Out & About

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The New York Sun

The Neue Galerie New York invited the press corps yesterday to see the world’s most expensive painting — that is, Klimt’s “Adele Bloch-Bauer I” (1907) — purchased in June for a reported $135 million, with backing from its chairman, financier Ronald Lauder.

The painting is being presented with four other paintings that have recently returned to the Bloch-Bauer family. In 1938, the Nazis seized the family’s estate. The family, led by Adele Bloch-Bauer’s niece, Maria Altmann, won a seven-year legal battle to have them returned. And so the focus of the hour was not the dollar amounts exchanged but rather the righting of history’s wrongs.

“I’m glad restitution finally brought these paintings back to where they belong,” Mr. Lauder said. “These paintings were perhaps the last prisoners of World War II, and it is my belief many more will be restituted to its owners,” Mr. Lauder said.

He recalled his personal history with the just-purchased painting. “This is a painting I first saw as a teenager when I came to Vienna,” he said. “It’s a painting I would always come to see, because it personifies Vienna at the turn of the century. It captures a special moment — it was a time of great change in the arts, in literature, and music.”

Mr. Lauder introduced Ms. Altmann, who is 92. “I’m so happy that the pictures are here now with you,” Ms. Altmann said. “Everybody can see them and come here.”

Of her relationship with her aunt, Ms. Altmann said, “I was too young to really get to know her.” She remembers her aunt’s house being filled with intellectuals, artists, and composers. “I was stupid at the time,” she said. (She could give herself the benefit of the doubt: She was only eight years old.)

While the reporters gathered were interested in the story, they were also eager to spend some time with the paintings. “This is probably the nicest room I’ve ever seen for a press conference,” Mr. Lauder said. But it was even nicer once the chairs had been cleared and one could view the paintings without bumping into a camera crew.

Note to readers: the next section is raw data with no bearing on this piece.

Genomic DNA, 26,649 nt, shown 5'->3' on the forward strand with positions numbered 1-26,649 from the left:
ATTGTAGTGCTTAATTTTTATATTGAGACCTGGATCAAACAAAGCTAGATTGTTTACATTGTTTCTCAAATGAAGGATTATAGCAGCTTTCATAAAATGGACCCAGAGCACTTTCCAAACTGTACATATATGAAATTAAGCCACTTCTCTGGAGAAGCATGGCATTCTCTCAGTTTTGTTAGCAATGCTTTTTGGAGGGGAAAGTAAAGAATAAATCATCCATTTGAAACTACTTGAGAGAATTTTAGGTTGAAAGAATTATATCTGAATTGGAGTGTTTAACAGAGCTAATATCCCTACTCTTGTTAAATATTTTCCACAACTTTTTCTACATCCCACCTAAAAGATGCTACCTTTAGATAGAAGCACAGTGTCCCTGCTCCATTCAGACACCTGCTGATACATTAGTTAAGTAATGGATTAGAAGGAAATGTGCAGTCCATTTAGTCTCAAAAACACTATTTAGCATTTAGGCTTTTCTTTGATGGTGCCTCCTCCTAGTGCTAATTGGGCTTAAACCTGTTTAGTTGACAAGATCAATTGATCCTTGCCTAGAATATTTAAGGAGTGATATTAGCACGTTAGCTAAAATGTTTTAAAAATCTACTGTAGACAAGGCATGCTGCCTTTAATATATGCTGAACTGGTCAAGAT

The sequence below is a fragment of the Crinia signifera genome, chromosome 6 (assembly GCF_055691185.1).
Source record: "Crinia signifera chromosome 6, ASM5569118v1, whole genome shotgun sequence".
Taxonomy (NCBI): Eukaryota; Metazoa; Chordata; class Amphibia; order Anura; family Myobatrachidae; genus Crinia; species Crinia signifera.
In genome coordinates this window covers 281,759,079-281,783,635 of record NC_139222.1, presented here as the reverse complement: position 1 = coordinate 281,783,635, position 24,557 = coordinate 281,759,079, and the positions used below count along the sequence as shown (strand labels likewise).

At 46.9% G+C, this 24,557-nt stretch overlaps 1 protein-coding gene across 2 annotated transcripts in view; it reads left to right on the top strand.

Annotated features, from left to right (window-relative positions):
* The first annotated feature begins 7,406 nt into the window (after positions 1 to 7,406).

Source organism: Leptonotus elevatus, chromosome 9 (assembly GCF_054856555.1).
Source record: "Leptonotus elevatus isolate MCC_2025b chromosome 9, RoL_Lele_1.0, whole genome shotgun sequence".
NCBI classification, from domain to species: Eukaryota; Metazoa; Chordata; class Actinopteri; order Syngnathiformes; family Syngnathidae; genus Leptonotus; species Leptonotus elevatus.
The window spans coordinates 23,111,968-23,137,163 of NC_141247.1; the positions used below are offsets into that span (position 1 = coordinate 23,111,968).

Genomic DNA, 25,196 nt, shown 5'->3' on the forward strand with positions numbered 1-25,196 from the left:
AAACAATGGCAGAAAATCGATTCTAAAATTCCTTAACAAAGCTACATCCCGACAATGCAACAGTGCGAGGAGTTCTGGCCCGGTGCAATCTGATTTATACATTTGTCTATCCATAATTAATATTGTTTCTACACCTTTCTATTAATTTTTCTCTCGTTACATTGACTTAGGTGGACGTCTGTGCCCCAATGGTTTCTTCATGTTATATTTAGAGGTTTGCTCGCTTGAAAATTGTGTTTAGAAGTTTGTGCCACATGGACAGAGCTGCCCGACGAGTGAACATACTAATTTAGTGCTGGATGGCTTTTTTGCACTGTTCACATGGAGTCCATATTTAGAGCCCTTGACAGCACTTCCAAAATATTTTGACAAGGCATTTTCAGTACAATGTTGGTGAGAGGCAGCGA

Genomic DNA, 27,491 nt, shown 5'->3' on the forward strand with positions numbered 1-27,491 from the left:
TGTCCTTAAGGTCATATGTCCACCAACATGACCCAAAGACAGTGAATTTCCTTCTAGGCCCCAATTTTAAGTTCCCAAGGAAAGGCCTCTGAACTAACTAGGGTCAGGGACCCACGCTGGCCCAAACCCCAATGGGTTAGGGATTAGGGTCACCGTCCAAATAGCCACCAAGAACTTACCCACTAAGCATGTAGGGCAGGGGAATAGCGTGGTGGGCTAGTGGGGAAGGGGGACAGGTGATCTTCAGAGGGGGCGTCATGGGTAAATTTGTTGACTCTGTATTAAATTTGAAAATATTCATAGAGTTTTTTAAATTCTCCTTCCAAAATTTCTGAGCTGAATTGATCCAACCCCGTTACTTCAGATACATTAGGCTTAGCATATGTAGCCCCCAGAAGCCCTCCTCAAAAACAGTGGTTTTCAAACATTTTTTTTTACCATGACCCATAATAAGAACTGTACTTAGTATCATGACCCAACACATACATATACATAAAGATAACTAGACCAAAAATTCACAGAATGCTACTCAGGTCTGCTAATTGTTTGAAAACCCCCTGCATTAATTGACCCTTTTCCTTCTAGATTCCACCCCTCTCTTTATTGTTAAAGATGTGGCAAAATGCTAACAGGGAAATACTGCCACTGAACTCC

The playtime mecca for New York children, Kidville, yesterday welcomed more than 3,500 children during an open call for models from the agency Wilhelmina Kids & Teens.

Some came for laughs. Others had stars in their eyes. The contest drew Kidville regulars with Fifth Avenue apartments and second homes in the Hamptons, as well as working-class families from the five boroughs and beyond.

The payoff varies highly, said the president of the agency, Marlene Wallach, who has written a guide for parents, “Just Ask Marlene: The Inside Story About Modeling for Kids, Teens & Their Parents.” “It goes from $75 an hour to six figures,” she said.

Kidville, by the way, buzzed with activity. Jennifer Rosenblum, whose children consider the place a second home, dressed her family in white for the Wilhelmina interview, then headed upstairs to the salon where the children got haircuts.

The big thing at Kidville right now is the summer camp sessions, which even accommodate children under the age of three. I was disappointed to miss the morning cooking class, which featured lessons on making quiche and crepes. I was glad, however, to learn there are still a few sessions left of the specialty five-day Fairy Princess camp, in which participants dress up as a different Fairy Princess each day — Cinderella, Snow White, etc. The day includes salon visits so girls ages 3 to 5 can get the appropriate updo (Cinderella) or bob (Snow White). Now with that kind of treatment, what little girl needs to be a model?


The New York Sun

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